We capture the idea that Object of Consciousness have a particular spatial relation to us by introducing the notion of a Vector of Consciousness.
In the world of geometry, a vector is defined by direction and magnitude. The vector, therefore, will capture the idea that the Object of Consciousness is the performer and the direction that the object stands in relation to you is to the right. We can envision times when some people’s consciousness may stray from what is happening on the stage. Maybe someone in the next row sneezes, maybe the person next to you stands up, maybe you don’t like the performer etc. Therefore, it is not necessarily the case that you will maintain your focus on the moment at hand; your consciousness may stray. Therefore, ones vector of consciousness describes the direction of focus of consciousness, and will vary with time. It’s important to note also that it is not my contention that at any particular time consciousness consists of only one vector. What is important is to understand the dynamic nature of the consciousness of objects in its relation to its phenomenal environment.
Intersection of Objects of Consciousness: We now take note of an important fact, which is that in group situations (which, by definition, are in Outside Space) certain phenomenal stimuli will be objects of consciousness for multiple people. The performer on stage is someone of whom everyone (I should hope!) will be conscious. In contrast, if I am holding my program in my left hand I can be certain that, at the most, a few people other than myself will be conscious of the program. The common Objects of Consciousness can be said to Intersect across the consciousnesses of those that are in the hall.
Locus of Consciousness: To the extent to which the performer is the focus of the consciousness of the observers at the recital, we can say that the performer is the Locus of Consciousness at that point in time and space. It is the object within the space that is the focus of the majority of consciousnesses.
It’s important to note that it is possible that the Locus of Consciousness is not defined for a given space. Consider, for example, a super market. There is no single object that is the primary focus of all shoppers.
Spatial Vectors of Consciousness: We might want to think about things from the perspective of the space itself by suggesting that it can be understood as the sum total of all of the individual vectors at a particular point in time. In the event that everyone is focused upon the performer, we can say the vector that represents the entire space is directed at the performer. The precision of this alignment towards the performer then defines the magnitude of the vector. In the event that half the audience is distracted, the vector will not be fully directed at the performer, nor will its magnitude be as great.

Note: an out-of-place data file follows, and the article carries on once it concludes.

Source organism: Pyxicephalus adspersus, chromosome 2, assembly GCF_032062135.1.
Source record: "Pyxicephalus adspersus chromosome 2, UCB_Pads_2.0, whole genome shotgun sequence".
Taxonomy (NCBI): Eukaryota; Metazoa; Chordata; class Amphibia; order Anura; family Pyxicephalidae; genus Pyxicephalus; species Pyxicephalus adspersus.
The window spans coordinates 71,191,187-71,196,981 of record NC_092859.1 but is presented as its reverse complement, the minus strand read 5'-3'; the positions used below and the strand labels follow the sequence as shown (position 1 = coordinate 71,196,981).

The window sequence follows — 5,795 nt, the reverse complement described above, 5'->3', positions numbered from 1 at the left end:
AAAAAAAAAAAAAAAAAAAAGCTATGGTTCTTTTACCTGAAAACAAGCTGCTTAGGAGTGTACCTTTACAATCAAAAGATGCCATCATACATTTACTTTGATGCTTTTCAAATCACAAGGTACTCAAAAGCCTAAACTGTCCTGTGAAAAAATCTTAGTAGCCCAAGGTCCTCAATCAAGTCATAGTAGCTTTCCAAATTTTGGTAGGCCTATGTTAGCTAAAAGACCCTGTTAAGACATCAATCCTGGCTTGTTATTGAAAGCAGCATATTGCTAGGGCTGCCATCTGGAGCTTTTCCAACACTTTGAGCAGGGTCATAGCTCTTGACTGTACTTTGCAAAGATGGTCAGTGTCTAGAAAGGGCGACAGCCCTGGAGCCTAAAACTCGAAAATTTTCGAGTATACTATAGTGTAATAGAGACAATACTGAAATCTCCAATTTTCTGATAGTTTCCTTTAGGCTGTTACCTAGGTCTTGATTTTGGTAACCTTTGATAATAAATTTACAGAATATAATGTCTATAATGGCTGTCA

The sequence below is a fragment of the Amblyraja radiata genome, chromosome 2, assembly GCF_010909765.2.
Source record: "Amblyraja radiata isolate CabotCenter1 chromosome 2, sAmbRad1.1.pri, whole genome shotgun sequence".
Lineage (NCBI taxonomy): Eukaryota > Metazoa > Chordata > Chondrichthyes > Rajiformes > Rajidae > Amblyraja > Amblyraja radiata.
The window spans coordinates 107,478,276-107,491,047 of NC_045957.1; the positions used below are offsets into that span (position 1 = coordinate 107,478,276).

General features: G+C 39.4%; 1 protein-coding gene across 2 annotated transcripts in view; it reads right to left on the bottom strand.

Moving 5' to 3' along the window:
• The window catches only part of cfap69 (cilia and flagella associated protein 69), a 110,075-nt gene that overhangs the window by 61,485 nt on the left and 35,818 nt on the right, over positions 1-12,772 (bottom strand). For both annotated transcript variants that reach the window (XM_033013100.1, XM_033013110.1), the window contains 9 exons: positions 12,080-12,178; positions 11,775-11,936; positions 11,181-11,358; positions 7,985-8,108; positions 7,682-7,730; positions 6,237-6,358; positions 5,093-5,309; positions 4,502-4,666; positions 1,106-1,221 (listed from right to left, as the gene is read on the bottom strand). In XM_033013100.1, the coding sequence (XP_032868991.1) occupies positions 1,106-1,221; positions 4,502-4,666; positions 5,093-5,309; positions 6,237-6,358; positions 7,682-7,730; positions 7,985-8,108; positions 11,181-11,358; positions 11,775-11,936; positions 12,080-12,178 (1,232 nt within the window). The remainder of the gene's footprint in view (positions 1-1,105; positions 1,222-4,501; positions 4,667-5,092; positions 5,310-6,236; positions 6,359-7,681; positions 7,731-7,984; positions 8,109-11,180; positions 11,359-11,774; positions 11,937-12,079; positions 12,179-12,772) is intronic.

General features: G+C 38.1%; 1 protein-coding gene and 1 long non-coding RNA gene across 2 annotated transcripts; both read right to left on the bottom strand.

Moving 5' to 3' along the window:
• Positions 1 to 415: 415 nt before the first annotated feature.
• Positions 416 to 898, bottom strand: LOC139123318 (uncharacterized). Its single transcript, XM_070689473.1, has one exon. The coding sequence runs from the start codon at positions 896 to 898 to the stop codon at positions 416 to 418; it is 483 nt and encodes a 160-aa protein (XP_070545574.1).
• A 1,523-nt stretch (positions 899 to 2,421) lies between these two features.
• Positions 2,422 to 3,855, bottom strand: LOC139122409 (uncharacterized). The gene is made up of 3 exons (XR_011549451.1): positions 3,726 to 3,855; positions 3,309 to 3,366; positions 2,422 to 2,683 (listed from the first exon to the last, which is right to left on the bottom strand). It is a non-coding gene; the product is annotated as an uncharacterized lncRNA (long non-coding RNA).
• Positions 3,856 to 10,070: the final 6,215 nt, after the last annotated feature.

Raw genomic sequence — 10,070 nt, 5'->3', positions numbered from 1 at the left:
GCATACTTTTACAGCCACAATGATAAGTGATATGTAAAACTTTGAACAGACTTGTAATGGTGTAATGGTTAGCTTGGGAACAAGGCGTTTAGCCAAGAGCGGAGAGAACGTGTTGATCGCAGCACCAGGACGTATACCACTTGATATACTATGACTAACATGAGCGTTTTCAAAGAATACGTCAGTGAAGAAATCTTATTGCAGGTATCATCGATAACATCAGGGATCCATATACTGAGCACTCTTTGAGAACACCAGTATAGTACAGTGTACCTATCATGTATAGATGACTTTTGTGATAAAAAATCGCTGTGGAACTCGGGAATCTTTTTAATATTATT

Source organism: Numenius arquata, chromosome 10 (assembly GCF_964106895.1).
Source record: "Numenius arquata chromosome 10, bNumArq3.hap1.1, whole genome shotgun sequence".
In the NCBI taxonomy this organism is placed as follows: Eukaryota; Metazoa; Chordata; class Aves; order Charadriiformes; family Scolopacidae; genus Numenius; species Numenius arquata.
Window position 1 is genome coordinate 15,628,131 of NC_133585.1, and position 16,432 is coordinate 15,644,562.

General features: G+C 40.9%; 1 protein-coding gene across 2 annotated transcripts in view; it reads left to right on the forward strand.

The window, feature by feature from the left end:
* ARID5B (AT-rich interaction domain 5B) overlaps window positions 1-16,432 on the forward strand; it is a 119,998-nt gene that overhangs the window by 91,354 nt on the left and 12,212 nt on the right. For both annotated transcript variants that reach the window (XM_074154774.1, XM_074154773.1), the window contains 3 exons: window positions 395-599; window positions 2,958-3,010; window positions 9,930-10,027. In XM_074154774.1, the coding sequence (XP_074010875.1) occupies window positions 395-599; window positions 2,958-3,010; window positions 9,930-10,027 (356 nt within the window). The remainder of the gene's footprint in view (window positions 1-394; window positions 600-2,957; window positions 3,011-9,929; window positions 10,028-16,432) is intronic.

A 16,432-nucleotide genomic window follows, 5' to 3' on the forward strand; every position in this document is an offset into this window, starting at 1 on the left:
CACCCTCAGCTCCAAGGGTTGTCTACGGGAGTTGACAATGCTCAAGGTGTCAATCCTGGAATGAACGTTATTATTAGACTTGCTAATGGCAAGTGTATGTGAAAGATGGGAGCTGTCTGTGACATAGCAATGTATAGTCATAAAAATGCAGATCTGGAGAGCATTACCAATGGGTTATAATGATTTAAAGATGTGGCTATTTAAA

This idea captures the sense that we have, for example, when we are part of a crowd that is watching a mesmerizing speech or an amazing artistic performance. Imagine what it might have been like to watch Hitler give a speech. We can imagine that the entire crowd was completely enthralled. That this was so would have resulted in a certain collective sense; a certain commonality to the experience – that of everyone being mesmerized by Hitler! In this scenario, the Spatial Vector of Consciousness would have been very large.
In contrast, if one is at a boring lecture ones mind tends to stray. One starts looking around the room, observing others, thinking about what is for dinner later in the evening and so on. Ones focus of consciousness is not directed at a fixed point in space in the say way. If others feel the same way, the feeling (or maybe we can say ‘energy’) in the room won’t be the same.
The significance of the idea of the Vector of Consciousness is that the magnitude of the Spatial Vector of Consciousness describes the extent to which participants in a particular group at a point in space and time have their collective consciousnesses directed at the Locus of Consciousness. It describes the extent to which the Locus of Consciousness is the collective object of consciousness. We note that the Spatial Vector of Consciousness is a property of the group.